I needed a quick read today so I browsed the teen titles on Overdrive and stumbled upon Margaux Froley’s Keaton School Novels. At first, they seemed like typical teen angst novels with private school snobbery for thrown in for flavor. But it soon became apparent that there was much more to these novels and now, I’m hoping that there are more to come!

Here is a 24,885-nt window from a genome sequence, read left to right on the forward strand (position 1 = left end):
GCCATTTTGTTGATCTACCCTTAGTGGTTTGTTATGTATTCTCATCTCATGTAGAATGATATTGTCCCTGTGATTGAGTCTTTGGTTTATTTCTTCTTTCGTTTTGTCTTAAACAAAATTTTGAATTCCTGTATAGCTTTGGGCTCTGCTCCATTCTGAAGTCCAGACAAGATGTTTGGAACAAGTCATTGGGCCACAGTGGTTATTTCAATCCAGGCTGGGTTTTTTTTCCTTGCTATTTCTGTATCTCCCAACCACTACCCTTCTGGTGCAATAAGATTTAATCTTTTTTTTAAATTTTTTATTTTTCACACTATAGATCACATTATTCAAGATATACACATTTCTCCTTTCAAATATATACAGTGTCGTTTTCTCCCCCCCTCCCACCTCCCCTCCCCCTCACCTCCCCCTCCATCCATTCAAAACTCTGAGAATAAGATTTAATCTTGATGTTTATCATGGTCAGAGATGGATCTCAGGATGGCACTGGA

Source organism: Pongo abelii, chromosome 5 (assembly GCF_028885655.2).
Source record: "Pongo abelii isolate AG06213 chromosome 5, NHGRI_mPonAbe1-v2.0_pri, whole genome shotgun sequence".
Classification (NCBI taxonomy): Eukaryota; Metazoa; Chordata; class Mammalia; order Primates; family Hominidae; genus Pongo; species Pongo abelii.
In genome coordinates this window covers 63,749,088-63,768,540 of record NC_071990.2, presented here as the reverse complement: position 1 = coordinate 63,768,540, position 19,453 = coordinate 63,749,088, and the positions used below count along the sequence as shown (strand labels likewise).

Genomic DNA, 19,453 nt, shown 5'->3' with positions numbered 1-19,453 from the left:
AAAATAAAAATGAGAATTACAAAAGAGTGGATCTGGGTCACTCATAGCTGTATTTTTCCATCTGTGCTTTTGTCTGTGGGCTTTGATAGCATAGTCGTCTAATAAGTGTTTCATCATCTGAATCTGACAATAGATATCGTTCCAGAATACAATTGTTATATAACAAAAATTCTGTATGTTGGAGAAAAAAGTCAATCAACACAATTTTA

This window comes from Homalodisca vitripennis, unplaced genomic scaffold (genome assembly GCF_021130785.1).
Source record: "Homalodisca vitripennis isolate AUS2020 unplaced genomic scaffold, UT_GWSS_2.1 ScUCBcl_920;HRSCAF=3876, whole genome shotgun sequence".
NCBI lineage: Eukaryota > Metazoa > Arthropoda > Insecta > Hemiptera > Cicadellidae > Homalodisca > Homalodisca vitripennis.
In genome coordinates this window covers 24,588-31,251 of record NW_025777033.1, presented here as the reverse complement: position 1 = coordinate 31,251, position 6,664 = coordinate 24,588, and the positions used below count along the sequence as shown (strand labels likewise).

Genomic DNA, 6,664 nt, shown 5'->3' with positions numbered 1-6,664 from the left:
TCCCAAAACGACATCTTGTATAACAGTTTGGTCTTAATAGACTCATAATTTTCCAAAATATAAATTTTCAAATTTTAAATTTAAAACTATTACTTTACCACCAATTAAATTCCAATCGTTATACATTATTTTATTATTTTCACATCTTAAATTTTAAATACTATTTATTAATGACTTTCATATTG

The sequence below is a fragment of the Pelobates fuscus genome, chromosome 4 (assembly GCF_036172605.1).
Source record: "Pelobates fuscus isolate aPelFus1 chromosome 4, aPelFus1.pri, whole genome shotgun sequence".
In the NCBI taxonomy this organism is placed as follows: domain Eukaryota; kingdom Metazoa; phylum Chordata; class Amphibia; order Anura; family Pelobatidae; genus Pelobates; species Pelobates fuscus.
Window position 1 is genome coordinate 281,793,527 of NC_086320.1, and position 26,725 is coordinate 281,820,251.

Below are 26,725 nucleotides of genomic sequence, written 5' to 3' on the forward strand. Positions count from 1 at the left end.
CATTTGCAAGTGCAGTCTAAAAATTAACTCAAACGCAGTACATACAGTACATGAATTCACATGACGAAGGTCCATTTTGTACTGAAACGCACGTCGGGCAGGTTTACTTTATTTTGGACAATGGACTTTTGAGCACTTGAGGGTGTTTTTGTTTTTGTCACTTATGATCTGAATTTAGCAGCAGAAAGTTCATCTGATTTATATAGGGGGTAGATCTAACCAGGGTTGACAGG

In Escape Theory, we meet Devon MacIntosh, a scholarship kid at a prestigious private school overlooking the Pacific ocean. To say she feels out of place is an understatement. She’s managed to get to her Junior year under the radar but with college applications looming, she decides to get involved with the newly created peer counseling program. She wasn’t prepared for how quickly her services would be needed. The school year started with the suicide of one of it’s most popular and well-liked students. Jason Hutchins, known by all as “Hutch” was the golden boy who really had a heart of gold. As his friends came to her, they slowly began to trust her and let out their secrets and fears but, as they did, Devon began to realize that there was more to Hutch’s suicide than anyone else thought. Maybe she was crazy or obsessed with losing him before figuring out what was really between them but she just knew that he did not kill himself. Proving it, though, opened a whole other can of very dangerous worms.